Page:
If there had been peer reviewers, they probably would have taken note of the authors apparently turning one school (University of West Tennessee) into two schools (Table 1).  And they surely would have questioned the “conservative assumptions” underlying the modeling in the Campbell study – not all that conservative, as it turns out, because the authors put a “cap” on the annual output of graduates, suggesting the modeling results beggared belief.

This sort of “modeling” seems little better than picking numbers out of a hat. Moreover, as an “economic” study, it failed to consider the stress on these five medical schools had they survived, such as discrimination in scoring licensing exams, poor secondary schooling for Blacks, the Great Depression, two world wars, inflation, the Black migration to the North and competing desegregated medical schools.

Referring to the Campbell study – lauded as “innovative” (Laraque-Arena) – JAMA editors later indulged in some historic revisionism that ignored the contributions of the two surviving Black medical schools, Meharry and Howard:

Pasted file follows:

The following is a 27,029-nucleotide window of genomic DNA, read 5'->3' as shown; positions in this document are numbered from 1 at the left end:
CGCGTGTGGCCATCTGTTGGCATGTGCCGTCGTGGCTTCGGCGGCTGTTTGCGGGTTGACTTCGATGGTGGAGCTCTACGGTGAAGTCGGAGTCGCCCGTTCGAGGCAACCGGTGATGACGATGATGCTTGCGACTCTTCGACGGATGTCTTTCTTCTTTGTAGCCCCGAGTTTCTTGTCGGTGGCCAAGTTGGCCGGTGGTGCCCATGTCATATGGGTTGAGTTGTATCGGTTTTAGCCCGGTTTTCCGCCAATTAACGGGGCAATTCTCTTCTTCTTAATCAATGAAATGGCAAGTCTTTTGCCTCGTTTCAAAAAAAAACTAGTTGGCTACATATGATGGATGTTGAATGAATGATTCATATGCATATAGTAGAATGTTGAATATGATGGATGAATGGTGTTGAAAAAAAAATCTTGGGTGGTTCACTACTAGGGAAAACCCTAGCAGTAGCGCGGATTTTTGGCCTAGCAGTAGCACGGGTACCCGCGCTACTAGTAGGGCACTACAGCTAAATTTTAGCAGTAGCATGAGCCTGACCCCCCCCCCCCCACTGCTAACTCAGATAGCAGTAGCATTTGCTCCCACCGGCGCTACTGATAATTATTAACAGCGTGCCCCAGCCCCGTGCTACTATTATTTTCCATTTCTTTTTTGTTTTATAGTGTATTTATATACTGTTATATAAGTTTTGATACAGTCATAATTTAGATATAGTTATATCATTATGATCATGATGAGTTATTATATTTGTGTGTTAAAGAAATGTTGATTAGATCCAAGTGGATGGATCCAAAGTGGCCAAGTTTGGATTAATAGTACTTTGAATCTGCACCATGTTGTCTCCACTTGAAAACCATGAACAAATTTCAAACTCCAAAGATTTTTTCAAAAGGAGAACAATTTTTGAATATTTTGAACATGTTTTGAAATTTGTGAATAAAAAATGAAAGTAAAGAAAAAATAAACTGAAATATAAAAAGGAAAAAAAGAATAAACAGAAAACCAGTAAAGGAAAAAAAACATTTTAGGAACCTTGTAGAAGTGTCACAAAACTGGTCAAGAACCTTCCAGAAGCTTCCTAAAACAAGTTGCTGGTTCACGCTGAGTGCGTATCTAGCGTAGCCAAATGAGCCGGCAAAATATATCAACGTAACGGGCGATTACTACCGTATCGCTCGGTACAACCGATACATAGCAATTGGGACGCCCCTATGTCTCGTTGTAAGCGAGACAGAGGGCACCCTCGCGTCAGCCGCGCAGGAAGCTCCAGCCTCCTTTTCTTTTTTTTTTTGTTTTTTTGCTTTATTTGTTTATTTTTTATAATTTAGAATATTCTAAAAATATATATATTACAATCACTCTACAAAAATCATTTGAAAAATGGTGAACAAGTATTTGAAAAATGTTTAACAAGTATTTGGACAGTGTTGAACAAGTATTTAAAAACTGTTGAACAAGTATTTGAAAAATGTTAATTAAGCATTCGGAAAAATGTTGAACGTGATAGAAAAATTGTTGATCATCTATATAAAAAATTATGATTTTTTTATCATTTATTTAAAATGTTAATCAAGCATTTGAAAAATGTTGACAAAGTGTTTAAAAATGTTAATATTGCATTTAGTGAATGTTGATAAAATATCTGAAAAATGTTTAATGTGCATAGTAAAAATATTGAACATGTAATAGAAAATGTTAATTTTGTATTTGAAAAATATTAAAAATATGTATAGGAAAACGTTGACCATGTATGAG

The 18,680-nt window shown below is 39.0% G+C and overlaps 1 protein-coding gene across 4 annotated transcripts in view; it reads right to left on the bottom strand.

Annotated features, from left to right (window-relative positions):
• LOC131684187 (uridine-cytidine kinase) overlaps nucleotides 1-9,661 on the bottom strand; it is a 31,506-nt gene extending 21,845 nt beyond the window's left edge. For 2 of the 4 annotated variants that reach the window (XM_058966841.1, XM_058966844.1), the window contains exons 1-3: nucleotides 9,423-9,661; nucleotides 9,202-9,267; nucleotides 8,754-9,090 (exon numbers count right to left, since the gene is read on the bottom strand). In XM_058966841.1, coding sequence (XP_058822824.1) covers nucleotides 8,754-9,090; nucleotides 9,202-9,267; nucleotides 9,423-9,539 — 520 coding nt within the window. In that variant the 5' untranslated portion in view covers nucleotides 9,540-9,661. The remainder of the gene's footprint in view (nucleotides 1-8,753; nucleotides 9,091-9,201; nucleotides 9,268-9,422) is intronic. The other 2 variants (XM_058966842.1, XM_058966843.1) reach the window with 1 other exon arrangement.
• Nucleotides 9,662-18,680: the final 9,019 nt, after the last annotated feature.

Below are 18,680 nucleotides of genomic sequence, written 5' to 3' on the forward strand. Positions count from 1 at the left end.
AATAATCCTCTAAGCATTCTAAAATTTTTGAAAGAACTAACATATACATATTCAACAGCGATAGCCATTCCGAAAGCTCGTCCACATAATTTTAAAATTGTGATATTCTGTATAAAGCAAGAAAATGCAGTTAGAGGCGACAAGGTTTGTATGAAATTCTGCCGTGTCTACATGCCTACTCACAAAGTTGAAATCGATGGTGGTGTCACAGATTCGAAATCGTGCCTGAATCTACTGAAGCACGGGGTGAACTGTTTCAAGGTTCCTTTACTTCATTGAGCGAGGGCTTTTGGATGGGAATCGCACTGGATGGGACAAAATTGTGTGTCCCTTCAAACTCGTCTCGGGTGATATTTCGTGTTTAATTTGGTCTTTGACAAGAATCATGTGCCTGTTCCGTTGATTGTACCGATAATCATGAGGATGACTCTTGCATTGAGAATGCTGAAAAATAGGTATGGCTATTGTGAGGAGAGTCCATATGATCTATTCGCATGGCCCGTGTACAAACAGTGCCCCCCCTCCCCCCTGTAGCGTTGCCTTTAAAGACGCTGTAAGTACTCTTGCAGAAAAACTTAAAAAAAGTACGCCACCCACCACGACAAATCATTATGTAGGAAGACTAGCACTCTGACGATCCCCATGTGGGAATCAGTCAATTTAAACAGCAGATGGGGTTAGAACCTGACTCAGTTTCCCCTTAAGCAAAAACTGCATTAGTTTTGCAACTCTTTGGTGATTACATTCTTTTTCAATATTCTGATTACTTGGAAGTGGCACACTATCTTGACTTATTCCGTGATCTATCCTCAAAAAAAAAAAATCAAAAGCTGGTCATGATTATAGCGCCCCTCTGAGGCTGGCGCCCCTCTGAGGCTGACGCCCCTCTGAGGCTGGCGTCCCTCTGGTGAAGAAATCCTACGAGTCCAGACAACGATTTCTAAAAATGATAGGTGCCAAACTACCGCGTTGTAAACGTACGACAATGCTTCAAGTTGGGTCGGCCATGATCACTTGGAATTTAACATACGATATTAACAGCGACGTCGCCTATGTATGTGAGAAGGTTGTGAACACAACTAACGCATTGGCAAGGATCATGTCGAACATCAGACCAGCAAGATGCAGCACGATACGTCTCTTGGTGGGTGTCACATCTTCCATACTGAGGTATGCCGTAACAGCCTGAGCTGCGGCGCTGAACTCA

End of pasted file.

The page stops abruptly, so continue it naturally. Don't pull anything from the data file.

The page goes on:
“Black men and women were nearly completely expunged from medicine. The consequence of those closures substantially reduced any meaningful capacity to educate Black men and women as physicians…” (Yancy & Bauchner)

But according to Miller and Weiss the Black medical schools that closed were not the whole story:

“With the exception of Leonard … the schools that closed between 1910 and 1923 were small operations that together produced fewer than a fifth of the black doctors who graduated in any given year.”  (pp.240-241)